Since March 2011, audiences in masks have been roaming around the McKittrick Hotel in Chelsea, following characters into nearly every nook and cranny in Punchdrunk’s Sleep No More, a show, inspired by Macbeth, that redefined immersive theater. Now the same production company, Emursive, is presenting a twist on theatrical immersion with the National Theatre of Scotland’s international hit The Strange Undoing of Prudencia Hart, which continues at the McKittrick’s Heath Bar through April 23. This time, instead of the audience chasing the characters, the characters, who don masks at one point, move throughout the pub, talking to audience members, weaving around the space, sitting and standing on tables and chairs, and requesting audience help manufacturing some paper props. Created by writer David Greig (who appropriately enough wrote Dunsinane, a sequel to Macbeth) and director Wils Wilson, The Strange Undoing is about Edinburgh academic Prudencia Hart (Melody Grove), who is attending a conference in Kelso on border ballads, folk songs that were most famously written and collected by Sir Walter Scott. Also at the conference is Prudencia’s archrival, the motorcycle-riding Dr. Colin Syme (Paul McCole), who is described as “Dr. Colin Syme blokeish — obsessed with his kit / He’d eat himself if he was a biscuit.” (Much of the tale is related in delightful rhythmic couplets.) Snowed in on Midwinter’s Night, the prudish Prudencia rejects Colin’s offer to stay with him and instead makes her way through a Costco parking lot to a bed and breakfast that appears to be run by the devil himself (Peter Hannah). Meanwhile, musical director Alasdair Macrae and Annie Grace play multiple roles as well as various instruments, singing traditional ballads in addition to shanties written for the show, imbedded with a sly sense of humor. There’s even karaoke.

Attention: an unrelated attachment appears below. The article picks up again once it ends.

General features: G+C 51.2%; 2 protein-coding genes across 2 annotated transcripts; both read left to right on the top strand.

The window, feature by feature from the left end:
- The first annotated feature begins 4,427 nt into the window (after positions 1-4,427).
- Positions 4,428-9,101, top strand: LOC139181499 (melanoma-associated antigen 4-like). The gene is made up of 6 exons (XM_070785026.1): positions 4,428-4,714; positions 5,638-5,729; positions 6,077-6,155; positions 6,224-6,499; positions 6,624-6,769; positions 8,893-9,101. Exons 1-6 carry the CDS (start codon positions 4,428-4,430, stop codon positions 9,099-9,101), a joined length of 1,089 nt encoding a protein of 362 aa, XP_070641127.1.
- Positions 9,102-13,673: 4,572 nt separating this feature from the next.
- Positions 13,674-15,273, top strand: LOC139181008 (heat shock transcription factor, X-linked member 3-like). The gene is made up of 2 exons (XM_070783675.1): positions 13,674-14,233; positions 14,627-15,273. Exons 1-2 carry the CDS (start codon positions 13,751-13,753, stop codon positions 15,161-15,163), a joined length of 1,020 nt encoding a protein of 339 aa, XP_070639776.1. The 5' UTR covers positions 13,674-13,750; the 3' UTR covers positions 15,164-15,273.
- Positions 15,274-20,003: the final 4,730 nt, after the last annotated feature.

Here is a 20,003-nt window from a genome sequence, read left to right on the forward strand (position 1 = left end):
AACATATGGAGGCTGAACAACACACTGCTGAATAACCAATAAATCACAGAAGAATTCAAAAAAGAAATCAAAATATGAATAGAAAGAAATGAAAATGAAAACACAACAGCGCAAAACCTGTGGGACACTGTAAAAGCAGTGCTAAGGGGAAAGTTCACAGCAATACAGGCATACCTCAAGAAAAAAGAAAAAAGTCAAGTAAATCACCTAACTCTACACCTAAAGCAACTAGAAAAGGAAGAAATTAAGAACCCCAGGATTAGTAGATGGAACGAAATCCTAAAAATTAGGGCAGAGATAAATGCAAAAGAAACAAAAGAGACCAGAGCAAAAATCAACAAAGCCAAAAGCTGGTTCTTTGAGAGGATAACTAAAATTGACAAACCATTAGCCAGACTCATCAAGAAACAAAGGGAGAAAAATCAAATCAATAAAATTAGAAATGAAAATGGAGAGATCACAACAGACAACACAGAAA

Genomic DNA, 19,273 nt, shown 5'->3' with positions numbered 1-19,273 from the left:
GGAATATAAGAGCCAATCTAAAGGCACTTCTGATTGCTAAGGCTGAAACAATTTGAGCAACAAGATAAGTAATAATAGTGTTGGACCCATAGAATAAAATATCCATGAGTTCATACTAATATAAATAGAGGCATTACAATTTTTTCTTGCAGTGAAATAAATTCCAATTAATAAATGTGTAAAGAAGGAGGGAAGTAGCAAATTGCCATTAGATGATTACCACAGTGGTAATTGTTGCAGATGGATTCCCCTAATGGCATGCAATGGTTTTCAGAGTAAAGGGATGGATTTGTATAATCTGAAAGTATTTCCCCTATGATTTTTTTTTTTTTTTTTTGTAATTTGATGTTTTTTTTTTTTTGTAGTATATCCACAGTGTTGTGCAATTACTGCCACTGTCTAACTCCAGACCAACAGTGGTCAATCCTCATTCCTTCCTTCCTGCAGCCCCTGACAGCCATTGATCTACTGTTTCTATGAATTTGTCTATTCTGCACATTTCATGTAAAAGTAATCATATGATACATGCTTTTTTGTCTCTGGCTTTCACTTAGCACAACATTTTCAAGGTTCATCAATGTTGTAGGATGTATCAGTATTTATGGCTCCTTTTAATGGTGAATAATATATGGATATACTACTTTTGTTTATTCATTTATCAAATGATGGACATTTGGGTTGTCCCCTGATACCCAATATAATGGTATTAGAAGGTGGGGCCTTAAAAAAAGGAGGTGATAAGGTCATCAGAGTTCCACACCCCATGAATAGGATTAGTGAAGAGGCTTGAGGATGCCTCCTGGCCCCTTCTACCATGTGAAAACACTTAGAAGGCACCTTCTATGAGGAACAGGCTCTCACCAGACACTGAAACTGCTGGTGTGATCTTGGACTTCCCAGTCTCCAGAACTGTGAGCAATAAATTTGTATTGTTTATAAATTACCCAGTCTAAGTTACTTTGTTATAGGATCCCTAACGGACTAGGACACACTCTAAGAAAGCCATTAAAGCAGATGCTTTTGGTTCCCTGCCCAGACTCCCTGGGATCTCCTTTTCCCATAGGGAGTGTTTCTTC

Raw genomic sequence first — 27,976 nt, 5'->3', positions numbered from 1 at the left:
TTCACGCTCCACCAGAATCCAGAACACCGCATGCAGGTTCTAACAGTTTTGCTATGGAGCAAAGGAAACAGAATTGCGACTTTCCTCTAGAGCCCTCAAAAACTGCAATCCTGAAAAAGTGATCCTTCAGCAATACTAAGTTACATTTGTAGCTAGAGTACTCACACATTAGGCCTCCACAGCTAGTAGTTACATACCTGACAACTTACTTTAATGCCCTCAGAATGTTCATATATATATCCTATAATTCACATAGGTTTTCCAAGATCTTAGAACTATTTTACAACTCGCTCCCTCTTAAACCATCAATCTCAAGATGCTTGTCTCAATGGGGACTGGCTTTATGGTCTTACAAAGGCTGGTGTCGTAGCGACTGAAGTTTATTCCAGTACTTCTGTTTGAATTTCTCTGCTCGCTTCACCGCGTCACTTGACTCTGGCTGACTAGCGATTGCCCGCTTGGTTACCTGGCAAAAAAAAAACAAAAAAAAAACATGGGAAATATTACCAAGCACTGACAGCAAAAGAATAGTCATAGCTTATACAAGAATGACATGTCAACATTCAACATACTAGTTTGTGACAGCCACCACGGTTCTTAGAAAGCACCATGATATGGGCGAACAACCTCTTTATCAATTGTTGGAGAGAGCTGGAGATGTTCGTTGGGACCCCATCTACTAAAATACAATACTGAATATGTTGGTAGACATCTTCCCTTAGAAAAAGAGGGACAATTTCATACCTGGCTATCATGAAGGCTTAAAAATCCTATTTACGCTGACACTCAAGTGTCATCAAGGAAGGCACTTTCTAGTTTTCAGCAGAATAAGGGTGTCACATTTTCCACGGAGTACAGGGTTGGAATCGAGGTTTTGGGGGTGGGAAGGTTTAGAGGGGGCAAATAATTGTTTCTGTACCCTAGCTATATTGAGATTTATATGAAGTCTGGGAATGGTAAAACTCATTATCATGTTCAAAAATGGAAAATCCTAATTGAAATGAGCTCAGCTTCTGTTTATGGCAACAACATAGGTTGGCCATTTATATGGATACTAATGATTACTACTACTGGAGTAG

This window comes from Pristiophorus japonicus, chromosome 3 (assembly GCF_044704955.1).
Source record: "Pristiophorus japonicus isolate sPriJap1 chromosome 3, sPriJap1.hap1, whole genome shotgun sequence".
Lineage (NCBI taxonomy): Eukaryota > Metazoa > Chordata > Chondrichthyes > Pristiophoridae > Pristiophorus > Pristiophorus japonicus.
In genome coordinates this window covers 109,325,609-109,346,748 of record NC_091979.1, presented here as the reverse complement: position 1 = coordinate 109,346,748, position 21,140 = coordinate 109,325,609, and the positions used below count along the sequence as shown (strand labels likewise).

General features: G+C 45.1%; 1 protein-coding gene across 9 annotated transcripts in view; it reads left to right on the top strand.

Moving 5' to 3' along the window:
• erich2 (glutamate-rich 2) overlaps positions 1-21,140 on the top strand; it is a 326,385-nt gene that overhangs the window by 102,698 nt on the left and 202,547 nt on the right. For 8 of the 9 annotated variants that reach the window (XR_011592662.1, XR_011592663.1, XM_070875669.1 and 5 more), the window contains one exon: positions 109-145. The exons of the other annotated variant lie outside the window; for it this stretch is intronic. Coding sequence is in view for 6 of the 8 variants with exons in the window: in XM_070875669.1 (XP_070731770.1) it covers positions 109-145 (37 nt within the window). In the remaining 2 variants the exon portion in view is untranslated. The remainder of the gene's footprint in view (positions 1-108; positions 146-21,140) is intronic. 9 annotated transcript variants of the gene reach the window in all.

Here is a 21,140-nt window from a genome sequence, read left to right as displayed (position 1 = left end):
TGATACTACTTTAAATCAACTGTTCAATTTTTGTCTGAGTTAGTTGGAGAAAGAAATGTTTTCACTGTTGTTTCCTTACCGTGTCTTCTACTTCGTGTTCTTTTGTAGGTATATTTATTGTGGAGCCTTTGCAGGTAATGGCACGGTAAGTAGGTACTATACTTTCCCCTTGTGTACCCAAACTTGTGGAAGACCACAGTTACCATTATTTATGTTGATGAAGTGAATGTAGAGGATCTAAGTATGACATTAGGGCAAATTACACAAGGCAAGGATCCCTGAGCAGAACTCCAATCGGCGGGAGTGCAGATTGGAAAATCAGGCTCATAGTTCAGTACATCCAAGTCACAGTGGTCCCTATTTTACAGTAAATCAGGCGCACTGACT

There are also plenty of self-referential treats. “This is exactly the sort of snow that if it were in a border ballad would poetically presage some kind of doom for an innocent heroine or an encounter on the moor with a sprite or villain or the losing of the heroine’s selfhood in the great white emptiness of the night,” Prudencia says at a critical juncture. Movement director Janice Parker keeps the cast, dressed in terrific period costumes with a contemporary twist, from knocking into the customers on Georgia McGuinness’s set, as references are made to the Proclaimers and Kylie Minogue, such topics as “Border Ballads: Neither Border nor Ballad?” and “The Topography of Hell in Scottish Balladry” are raised, the legendary ballad character Tam Lin is discussed, and free shots of Scotch are offered before the show and complementary finger sandwiches are passed around at intermission. As with Sleep No More, the more you invest yourself into the proceedings, the more you will get out of it. Our enjoyment of the production was enhanced by our tablemates, who just happened to be the parents of one of the actors, making for some great conversation and many toasts. It’s all devilishly good fun, a time-traveling ballad that would make Sir Walter Scott proud.